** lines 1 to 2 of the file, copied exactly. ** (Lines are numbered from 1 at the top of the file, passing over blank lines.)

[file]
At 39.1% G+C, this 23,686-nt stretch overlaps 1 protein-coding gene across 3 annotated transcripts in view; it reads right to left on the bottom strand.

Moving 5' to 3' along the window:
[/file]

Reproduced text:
At 39.1% G+C, this 23,686-nt stretch overlaps 1 protein-coding gene across 3 annotated transcripts in view; it reads right to left on the bottom strand.

Moving 5' to 3' along the window: